\1\``Caneel Bay Resort Lease.'' PEPC Planning, Environment & Public 
Comment. Accessed February 21, 2018. https://parkplanning.nps.gov/
projectHome.cfm?projectID=43598.
---------------------------------------------------------------------------
    Since 1983, the Resort under the RUE has been owned and/or 
managed by different companies. In 2004, Jackson Hole Preserve 
sold the RUE to CBI Acquisition LLC, which currently operates 
the Caneel Bay Resort. The RUE is scheduled to expire on 
September 30, 2023.\2\
---------------------------------------------------------------------------
    \2\Ibid.
---------------------------------------------------------------------------
    As the largest employer on St. John, with approximately 450 
employees, the Resort plays a significant role in the economy 
of the USVI. It brings 15,000 guests and over $65 million in 
spending to the island of St. John every year.\3\ The Resort 
supports jobs and the local tourism industry, and accounts for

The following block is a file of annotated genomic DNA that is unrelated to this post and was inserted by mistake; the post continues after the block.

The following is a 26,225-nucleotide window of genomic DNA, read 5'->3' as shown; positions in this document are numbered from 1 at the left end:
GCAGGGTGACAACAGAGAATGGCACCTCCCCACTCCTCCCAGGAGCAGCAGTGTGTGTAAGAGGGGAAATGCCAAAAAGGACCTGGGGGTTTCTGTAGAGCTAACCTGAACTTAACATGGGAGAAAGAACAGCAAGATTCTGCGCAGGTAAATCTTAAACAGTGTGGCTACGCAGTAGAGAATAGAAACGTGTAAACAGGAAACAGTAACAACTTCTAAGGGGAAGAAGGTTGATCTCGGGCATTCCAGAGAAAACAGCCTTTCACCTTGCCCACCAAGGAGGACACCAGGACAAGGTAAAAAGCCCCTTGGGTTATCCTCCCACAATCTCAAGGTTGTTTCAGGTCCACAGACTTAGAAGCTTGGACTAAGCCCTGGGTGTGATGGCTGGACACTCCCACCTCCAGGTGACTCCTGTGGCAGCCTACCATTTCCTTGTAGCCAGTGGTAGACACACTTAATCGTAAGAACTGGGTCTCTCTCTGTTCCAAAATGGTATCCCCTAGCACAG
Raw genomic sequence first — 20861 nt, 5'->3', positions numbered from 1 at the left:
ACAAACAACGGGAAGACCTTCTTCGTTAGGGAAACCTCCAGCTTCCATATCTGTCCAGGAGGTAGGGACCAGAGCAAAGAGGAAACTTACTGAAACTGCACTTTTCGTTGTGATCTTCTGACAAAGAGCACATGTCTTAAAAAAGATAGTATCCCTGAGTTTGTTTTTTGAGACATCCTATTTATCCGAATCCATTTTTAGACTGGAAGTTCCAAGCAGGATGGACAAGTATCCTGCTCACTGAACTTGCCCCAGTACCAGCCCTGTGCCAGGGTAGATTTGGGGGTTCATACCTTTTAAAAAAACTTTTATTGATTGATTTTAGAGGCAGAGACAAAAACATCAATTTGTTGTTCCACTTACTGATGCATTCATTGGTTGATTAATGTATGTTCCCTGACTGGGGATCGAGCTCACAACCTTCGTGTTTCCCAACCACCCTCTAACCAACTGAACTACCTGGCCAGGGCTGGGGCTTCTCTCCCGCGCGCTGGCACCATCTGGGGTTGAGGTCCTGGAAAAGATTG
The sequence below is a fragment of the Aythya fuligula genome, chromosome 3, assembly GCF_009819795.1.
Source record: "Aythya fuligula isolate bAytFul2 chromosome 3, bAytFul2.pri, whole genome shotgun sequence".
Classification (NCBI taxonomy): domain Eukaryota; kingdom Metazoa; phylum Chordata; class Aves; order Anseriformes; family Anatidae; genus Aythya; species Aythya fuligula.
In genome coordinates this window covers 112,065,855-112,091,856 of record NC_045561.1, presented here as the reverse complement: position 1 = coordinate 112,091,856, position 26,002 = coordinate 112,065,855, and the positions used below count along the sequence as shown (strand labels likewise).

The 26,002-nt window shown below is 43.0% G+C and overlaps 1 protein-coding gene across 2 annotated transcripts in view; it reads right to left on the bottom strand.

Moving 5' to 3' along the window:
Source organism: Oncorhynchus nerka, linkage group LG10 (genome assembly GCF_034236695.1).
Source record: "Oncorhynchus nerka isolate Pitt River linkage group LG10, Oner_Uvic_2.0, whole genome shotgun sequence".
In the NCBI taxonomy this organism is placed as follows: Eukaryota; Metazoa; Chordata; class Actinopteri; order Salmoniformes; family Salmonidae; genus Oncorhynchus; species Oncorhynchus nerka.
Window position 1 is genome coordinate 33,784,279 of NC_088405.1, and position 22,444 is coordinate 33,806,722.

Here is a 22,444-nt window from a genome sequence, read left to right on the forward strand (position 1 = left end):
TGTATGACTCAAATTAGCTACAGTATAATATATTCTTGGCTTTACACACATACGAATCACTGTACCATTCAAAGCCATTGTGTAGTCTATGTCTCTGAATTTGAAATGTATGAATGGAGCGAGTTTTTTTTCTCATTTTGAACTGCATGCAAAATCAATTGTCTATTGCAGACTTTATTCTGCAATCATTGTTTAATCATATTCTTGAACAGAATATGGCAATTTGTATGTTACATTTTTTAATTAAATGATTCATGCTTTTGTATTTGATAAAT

7% of the USVI total employment in the hotel and restaurant 
sector.
---------------------------------------------------------------------------
    \3\Shimel, Judi. ``Caneel Restoration Awaits Congressional 
Action.'' St. John Source. January 30, 2018. Accessed February 23, 
2018. https://stjohnsource.com/2018/01/30/caneel-restoration-awaits-
congressional-action/.
---------------------------------------------------------------------------
    In 2006, NPS commenced consideration of the future 
management of the Caneel Bay Resort property. In 2010, Congress 
enacted Public Law 111-261, which authorized NPS, subject to 
several limiting conditions, to enter into a long-term lease 
with the holder of the RUE for continued resort operations upon 
relinquishment of the remaining term of the RUE.
    Following the passage of Public Law 111-261, NPS analyzed 
the conversion of the RUE to a long-term lease. In addition to 
the 150-acre Caneel Bay Resort, three additional parcels of